Document change requests in Jira (or the internal tool of your choice) to communicate the impact of adjustments to the businessWhile change requests are not part of the agile process, tracking pivots in the product strategy helps product leaders explain decisions made to sponsors, some of which work outside of the product organization.

Engineering maturity conditions

Like product managers and designers, engineers play a key role in building products. There are standard engineering competencies and best practices that each software project should observe to some degree to inform behaviors—good or bad—for the future of the product and organization. Measure the adoption of technical best practices like CI/CD, code quality, security, performance, monitoring, and technical debt). Track DevOps, testing, technical maturity, coding standards, security, accessibility, and monitoring.

enginering maturity conditions Velocity


Feature continuous integration (CI)CI allows automated integration of multiple workstreams into a single main branch, multiple times a day. It reduces overhead and risk, increases confidence, and improves communication.
Automate deploymentsBuilding and deploying code in the dev, staging, UAT, and production environments happens with a push of a button, eliminating room for user error.
Use containerizationContainers prime the application for scale with each having lateral scalability without unnecessary overhead.
Include continuous deployment (CD)While challenging to attain, CD pushes code from development into production multiple times a day (assuming all tests run successfully) and represents the target state for mature product companies.


Run unit/integration tests and coverage metricsAn advanced testing strategy automates the mundane and drastically reduces the long-term costs of quality assurance. Furthermore, less technical debt is accrued and software is easier to maintain.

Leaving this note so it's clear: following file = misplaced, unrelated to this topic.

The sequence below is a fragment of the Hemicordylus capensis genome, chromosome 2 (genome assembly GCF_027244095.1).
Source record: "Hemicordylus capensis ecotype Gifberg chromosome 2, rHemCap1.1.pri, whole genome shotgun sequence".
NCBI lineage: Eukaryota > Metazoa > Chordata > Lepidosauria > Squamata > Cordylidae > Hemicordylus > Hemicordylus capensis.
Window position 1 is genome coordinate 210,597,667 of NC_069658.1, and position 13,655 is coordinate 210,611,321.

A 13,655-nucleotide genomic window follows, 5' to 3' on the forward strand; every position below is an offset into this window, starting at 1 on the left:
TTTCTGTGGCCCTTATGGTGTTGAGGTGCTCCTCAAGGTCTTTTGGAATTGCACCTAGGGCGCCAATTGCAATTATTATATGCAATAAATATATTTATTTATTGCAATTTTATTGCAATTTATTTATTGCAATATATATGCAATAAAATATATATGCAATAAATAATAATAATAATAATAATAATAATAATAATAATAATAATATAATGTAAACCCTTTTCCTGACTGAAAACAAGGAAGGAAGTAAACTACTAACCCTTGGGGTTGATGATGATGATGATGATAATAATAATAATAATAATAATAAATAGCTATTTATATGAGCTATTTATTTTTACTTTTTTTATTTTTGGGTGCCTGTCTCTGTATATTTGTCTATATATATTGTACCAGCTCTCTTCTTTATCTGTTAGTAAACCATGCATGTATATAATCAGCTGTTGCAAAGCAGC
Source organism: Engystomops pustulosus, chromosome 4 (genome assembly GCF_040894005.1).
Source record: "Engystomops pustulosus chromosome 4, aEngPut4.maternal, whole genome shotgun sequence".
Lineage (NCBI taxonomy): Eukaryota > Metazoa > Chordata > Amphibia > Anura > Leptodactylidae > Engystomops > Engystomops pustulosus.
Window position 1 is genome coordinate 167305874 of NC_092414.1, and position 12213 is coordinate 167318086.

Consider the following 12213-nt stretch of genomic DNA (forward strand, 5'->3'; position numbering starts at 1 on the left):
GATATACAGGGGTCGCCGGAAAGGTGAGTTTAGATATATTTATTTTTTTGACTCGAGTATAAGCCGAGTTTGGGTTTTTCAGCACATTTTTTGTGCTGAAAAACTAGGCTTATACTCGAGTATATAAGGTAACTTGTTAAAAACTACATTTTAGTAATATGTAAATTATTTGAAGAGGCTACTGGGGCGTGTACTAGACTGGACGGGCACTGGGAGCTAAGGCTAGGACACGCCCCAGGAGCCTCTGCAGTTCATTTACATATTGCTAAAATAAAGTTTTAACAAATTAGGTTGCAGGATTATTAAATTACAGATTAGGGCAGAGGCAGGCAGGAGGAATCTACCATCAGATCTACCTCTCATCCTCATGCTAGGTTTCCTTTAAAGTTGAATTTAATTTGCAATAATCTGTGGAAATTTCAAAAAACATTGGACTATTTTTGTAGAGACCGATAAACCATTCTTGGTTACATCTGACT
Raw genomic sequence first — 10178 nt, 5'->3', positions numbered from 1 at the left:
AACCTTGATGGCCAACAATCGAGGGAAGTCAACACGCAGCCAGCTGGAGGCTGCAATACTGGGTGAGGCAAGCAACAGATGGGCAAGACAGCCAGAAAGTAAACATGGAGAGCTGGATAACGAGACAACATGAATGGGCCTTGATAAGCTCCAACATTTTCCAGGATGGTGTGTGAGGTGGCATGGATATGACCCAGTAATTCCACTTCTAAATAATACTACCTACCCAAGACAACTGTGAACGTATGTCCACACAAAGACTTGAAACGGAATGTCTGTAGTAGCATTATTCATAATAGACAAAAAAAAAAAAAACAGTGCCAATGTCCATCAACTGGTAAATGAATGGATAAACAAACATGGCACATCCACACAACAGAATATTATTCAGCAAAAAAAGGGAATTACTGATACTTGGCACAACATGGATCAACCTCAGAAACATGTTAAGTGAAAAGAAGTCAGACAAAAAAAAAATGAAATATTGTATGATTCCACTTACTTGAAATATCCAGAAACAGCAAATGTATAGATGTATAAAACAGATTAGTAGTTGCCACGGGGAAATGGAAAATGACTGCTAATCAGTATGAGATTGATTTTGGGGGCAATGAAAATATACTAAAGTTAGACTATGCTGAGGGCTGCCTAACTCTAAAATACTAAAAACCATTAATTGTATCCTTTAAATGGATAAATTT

Administer performance testingPerformance goals and tests help teams avoid production challenges by anticipating future needs.
Add end-to-end testingEnd-to-end tests guarantee that the software and integrations work correctly.


Track technical debtTracking technical debt mitigates the risk of blindsiding a product team with productivity dropping over time as the debt mounts.
Evaluate and review the architectureAs an application matures, the underlying architecture needs to be evaluated and areas for refactoring need to be identified to avoid reaching a legacy state.


Provide code style check automationWhen the code style is checked automatically and conforms to the rules defined by a project team, maintainability improves in the long run.
Use static code analysisTools automatically scan code for vulnerabilities and security best practices, helping automate and avoid security issues.
Offer feature branchesUse pull requests and feature branching as part of the engineering strategy. The code from the master branch should always be ready to be released to production.
Make sure an artifact repository is usedAdd an artifactory repository (e.g., Sonatype Nexus) to store intermediate and final results of the software engineering process (e.g., npm packages, OSS project forks, docker images, release packages), which simplifies management and propagation of reusable components.


Complete a vulnerability and security assessmentEstablish and observe security standards (e.g., OWASP 10) for the application.
Provide a secret management optionProvide a central secret management platform such as HashiCorp Vault to avoid secrets being stored openly in code.


Follow compliance standardsEstablish and observe a level of application accessibility.


Monitor logging and reportingMonitoring solutions provide insights and alerts for irregular patterns in production environment.